Reflection on my fellowship with Natural Justice: Maxwel Omondi

By Maxwel Omondi

My Fellowship with Natural Justice was one of the greatest experiences of my life. I joined in August 2019 at a point in time when preparation for the 2020 Convention on Biodiversity was at its peak. I was allowed to participate in all projects. However, most of my early days were spent learning and asking questions to understand the nature of Natural Justice’s work. It made me happy – team members never shied away from answering my questions and guiding me.

As a research fellow, I was a valued team member. Not only was I invited to various high-profile meetings, strategy meetings, and environmental Justice Forums, but my inputs into these spaces were welcomed, taken seriously, and implemented.

One of the greatest opportunities that rings in my mind as I write this piece was a chance I was given to represent Natural Justice as a rapporteur during the post-2020 CBD meeting at the UN office in Nairobi. The meeting was to engage relevant state parties and stakeholders in laying down a road map that would lead to the development of a more robust and comprehensive Post-2020 Global Biodiversity Framework.

While at the UN, I was lucky to interact with Kenyan delegates, as well as other delegates from other countries. I learned how working groups and international negotiations are carried out. Most importantly, I got to connect the dots on what one of senior program officers meant when he told me that Natural Justice works with communities and create platforms for them to air their voices -from the local to national spaces, and even into international spaces. In attendance were representatives of communities we worked with, who were all given a chance to air their issues.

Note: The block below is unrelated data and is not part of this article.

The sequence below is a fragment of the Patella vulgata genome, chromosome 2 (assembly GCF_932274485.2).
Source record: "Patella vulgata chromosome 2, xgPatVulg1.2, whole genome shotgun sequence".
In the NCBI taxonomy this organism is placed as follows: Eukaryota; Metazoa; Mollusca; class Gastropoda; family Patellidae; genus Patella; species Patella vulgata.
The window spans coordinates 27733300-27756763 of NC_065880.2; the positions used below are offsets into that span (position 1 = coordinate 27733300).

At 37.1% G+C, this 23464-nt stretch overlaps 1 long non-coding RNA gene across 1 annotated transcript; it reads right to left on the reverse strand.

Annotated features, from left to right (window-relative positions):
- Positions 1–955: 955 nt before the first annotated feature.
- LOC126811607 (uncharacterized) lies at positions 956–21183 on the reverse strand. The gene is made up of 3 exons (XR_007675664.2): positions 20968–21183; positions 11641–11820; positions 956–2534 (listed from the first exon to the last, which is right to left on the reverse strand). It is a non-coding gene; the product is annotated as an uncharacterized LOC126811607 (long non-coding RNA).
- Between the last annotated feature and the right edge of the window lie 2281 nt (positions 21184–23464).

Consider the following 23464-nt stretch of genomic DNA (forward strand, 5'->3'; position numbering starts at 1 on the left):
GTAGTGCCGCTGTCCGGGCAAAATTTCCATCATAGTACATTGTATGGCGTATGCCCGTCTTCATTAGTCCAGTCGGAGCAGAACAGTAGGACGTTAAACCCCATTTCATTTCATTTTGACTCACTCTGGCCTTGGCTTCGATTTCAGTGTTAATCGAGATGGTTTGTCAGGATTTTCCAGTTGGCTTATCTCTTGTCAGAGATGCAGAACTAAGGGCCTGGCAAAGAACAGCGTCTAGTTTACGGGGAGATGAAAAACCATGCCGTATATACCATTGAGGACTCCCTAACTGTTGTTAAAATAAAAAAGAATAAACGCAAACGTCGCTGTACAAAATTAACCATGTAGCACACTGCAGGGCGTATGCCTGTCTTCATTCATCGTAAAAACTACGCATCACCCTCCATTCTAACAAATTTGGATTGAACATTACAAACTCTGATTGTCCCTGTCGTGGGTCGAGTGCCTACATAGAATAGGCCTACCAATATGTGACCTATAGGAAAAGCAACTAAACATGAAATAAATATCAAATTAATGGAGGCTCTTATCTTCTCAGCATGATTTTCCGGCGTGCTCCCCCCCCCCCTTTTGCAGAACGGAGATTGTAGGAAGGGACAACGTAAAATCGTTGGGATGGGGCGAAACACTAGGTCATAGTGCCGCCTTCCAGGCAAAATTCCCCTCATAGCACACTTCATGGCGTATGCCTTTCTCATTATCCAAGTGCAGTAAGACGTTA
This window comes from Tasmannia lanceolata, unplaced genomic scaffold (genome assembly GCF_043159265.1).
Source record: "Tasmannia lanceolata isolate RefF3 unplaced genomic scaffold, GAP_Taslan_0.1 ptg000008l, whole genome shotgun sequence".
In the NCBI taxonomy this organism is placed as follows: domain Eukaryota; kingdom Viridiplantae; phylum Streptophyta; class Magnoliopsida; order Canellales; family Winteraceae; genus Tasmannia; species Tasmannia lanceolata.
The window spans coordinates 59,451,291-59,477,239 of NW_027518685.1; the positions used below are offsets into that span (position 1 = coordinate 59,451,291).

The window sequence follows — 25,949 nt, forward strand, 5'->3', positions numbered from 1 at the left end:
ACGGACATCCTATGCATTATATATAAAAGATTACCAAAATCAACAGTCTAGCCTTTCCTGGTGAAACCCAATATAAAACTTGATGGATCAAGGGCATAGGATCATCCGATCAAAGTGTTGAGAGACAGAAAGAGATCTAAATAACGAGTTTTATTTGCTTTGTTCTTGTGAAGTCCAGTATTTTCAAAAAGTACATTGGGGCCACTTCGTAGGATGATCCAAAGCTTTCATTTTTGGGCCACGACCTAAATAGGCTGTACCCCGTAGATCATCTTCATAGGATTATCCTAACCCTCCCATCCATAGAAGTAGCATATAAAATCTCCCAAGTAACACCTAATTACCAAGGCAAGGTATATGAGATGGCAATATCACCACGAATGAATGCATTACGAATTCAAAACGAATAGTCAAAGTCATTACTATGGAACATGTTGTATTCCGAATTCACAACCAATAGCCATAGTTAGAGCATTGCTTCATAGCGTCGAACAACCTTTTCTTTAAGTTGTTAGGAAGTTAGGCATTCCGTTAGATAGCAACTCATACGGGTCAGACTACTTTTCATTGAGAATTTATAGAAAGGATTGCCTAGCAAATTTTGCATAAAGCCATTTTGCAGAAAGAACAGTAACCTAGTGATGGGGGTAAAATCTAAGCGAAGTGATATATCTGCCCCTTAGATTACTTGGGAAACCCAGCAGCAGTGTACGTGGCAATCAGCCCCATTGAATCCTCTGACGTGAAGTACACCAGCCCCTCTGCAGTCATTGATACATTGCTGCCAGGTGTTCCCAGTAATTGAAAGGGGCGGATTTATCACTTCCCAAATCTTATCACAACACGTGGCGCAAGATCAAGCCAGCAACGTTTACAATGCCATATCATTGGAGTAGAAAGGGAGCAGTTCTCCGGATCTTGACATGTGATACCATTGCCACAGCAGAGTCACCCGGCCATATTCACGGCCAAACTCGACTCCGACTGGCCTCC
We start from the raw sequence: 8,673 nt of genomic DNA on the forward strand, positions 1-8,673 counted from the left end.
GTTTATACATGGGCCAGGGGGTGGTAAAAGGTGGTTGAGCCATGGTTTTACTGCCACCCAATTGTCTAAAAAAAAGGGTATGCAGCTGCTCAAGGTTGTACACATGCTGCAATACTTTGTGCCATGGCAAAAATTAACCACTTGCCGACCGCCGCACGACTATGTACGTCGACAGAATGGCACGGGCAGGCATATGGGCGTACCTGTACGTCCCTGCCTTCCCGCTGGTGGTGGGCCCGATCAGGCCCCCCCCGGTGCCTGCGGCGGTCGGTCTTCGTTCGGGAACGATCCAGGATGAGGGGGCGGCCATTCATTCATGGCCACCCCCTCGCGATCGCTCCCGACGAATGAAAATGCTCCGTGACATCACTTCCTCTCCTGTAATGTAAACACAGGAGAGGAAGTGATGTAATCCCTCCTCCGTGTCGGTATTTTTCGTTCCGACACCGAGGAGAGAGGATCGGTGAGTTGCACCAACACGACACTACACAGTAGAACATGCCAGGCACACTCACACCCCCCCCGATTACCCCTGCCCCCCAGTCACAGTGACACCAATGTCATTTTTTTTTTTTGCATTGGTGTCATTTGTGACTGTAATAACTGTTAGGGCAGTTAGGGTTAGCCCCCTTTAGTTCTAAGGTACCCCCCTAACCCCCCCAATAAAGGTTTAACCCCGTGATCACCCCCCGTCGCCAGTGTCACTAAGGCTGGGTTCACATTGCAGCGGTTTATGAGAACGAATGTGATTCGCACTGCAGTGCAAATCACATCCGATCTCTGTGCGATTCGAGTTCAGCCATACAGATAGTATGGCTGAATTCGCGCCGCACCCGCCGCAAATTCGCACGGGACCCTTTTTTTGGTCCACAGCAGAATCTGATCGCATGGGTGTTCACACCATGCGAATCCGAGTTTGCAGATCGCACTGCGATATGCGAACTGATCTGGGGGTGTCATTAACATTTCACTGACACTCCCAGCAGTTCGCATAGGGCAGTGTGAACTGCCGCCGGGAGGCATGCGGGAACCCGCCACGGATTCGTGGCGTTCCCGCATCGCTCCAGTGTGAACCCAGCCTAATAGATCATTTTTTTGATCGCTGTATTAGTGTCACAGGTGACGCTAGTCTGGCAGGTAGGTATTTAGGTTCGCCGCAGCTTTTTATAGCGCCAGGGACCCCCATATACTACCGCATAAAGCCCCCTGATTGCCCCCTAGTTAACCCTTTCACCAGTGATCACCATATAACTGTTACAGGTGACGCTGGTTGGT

One of the breathtaking moments during my time was a trip to visit coastal communities to get firsthand experience of the Environmental Justice issues they faced. This trip gave me a picture of what our work looked like and further cured my curiosity. Listening to program officers in office sharing problems faced by communities could not answer all my questions; I could only yearn to see myself. I cannot mention a trip to Kilifi without remembering octopus, mbaazi, and coconut we took together with my colleagues, not forgetting the shallow wells we dug at Al-Sherman to get fresh water to quench our thirst.

Natural Justice was my home for more than a year. Many were the light moments we shared as a team that holds us together, aside from work. I can recall the birthday and wedding cakes we shared, the funny stories, and laugher during lunch hour, end-of-year party, and retreat meeting that bonded the African team together. I am glad these experiences taught me what to look for in my future career, as far as excellent work culture is concerned.

As someone who lived a complete life at Natural Justice, many are the successes I celebrated, and many were frustrations I went through, internally. One of my tasks was to drop access to information letters to the National Environmental Management Authority and other institutions. This task was not as easy as said; I would celebrate whenever I got a positive response, but many were the times I felt frustrated and drained, especially at times when I made a significant number of visits to these institutions without any feedback. I learned to be patient.

I cannot pen down all of my many memories. I just want to say this; that Natural Justice is a great organization that any person would yearn to work and grow with.

15 October 2020





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